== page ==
Entertainment Fort Smith Magazine, Online

Sew Hannah

Sew Hannah




At 12, Hannah Morehart was learning to do handwork on her grandmother’s curtains. At 20, she's changing fashion trends.


Hannah Shorts are high-waisted Levi cutoffs embellished with that same grandmother's vintage lace, though she’s saving some for her wedding dress. Hannah also uses old buttons, on-trend fabrics, paint splatters, bleaching, “destroying” and metal studs. And she still does handwork. 


“I stitch with a machine around the pocket but I close it with a hand stitch – just to make sure it's durable and washable and will stay really well,” she said.


As for the high waists, every parent applauds her. “High waists are hot!” she said. “I only wear high-waisted jeans. That's what I'm comfortable in. I found jeans in New York and they're red and olive green. I'm obsessed with them!”


Hannah is entering her junior year at the University of Arkansas majoring in apparel studies, and spends her down time following “a ton” of fashion blogs. Her keen interest in trend forecasting is how Hannah Shorts was born.


“I saw this idea but no one had sewn on it – it was just cut-off shorts,” she said, “and I was like, ‘That would be so much fun to do – I'll just put my own spin on it.’ It's just become a lot more popular than I ever thought.”


Popular? She has sewn and sold more than 1,000 pairs of shorts in the past year. They are in boutiques from Fayetteville to Conway and she's received personal orders from a dozen or more states for sizes 00 to 24. 


“There have been so many girls that say, ‘I can't find shorts that fit me that look like my age,’” Hannah said, “I want every girl to feel cute and beautiful and if I can help them by making them shorts, great, I'll do it. I want them to feel just as cute as the model-looking girl next to them.”


Former neighbor David Pierce of Hot Springs, a business and marketing major, handles the spreadsheets, among other things. “He always knows what will be really functional in the marketing and business part,” Hannah said, “and I know what will catch the girls' eyes.” 


Hannah just recently bought her first sewing machine, returning the one she had been using to its owner – her grandmother Lorena Jordan. 


“My mother has Parkinson's and part of the reason Hannah got so involved in sewing is because my mother could no longer sew,” said Gretchen Morehart, Hannah's mom. “She would sit beside her and tell her exactly what to do. She became like my mom's hands.”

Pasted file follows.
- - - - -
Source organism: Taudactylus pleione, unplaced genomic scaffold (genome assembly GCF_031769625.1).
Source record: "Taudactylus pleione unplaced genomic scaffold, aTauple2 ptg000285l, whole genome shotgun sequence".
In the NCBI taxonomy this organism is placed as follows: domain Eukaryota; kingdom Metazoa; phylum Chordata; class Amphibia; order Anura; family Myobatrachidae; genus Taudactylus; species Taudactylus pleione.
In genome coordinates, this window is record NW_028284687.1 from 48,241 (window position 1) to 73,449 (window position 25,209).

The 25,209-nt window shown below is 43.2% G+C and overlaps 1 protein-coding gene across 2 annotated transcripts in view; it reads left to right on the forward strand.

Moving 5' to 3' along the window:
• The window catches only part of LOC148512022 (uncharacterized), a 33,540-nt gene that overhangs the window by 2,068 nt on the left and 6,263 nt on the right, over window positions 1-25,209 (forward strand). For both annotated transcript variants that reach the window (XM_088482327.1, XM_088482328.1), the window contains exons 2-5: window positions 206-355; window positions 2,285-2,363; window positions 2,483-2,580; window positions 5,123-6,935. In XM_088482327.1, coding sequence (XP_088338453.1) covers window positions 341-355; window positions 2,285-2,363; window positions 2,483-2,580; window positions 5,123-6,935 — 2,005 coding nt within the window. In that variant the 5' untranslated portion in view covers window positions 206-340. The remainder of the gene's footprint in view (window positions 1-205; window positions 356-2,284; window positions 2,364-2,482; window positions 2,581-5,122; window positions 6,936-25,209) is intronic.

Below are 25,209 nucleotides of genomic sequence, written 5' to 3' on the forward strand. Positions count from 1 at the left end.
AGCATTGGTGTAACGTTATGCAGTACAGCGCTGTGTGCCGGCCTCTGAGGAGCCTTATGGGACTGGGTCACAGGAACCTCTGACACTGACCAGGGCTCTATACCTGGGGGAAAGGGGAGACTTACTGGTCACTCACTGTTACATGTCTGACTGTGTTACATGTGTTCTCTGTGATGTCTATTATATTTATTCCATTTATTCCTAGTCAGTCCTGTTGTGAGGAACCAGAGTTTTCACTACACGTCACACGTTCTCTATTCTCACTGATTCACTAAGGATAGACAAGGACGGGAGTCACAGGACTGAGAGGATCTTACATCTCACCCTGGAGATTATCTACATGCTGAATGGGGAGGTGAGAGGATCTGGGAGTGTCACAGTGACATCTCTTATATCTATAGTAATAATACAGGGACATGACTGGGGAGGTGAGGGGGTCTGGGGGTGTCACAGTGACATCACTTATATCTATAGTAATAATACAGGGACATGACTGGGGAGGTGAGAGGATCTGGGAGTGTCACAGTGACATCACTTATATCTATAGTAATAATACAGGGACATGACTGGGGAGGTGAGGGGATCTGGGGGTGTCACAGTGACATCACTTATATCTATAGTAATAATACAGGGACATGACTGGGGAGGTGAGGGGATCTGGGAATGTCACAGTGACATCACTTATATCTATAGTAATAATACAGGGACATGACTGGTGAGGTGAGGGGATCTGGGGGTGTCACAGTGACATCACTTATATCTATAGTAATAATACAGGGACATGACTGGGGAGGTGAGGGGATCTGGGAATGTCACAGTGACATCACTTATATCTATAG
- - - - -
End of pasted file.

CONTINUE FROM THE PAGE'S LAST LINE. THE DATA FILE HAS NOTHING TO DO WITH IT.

Hannah's love of sewing couldn't overcome the rigidity of the sewing class she had to take in college. “Hated it,” she said. But it did expand her knowledge and skills. That's when she started sewing every chance she got – and made herself a pair of black Levi cutoffs, heavy on the bleaching ­­­­and shredding. Hello, Hannah Shorts.


Hannah, and her shorts, are available on social media. That’s how a young man contacted her to buy shorts for his girlfriend’s birthday. To get a sense of the girlfriend’s style, Hannah went to Pinterest to see what the girl had pi­­­­­nned.


Fashion isn't the only thing Hannah has influenced. As a young girl, she noticed her older brother had a unique style. “He always had style, always knew what was coming up and just didn't really care what other people were doing,” she said. “When I really got into fashion, I realized that's just like every other person in fashion. If something's coming up, they'll be the first ones to do it or they're going to have their own style.”


When Hannah and Evan, 24, ended up in college at the same place at the same time, they naturally talked about their classes. Evan realized what he was studying in his business classes was similar to Hannah's apparel studies classes – but more fun and with clothes. 


“I told him, ‘You could keep that business aspect but do it with what you love, which is clothes, obviously,’” she said.


Hannah encouraged him to talk with her advisor and to audit a class. Within a day or two, Evan changed his major. This summer, he did an internship as a buyer for Sears in San Francisco. 


Hannah also has two more brothers. Tyler, 28, followed in the footsteps of his father, Randy, and became a physical therapist. This fall, he will be attending Southern Baptist Theological Seminary in Louisville, Ky. Zach, 21, will be a senior engineer student at UA.


Hannah has her eye on New York for grad school and is coming to terms with the fact she can’t continue to make each pair of shorts herself. 


“The biggest thing I've learned personally from the fashion industry is that everything is about connection and personal relationships. I want to have a positive image so I'm going to have to have that positive relationship. I love getting to know people and having that connection.”


And all those pant legs? They get a second chance at fashion again, too. Hannah’s friends at The Good’s repurpose them and in Fayetteville, they get recycled.



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Entertainment Fort Smith Magazine, Online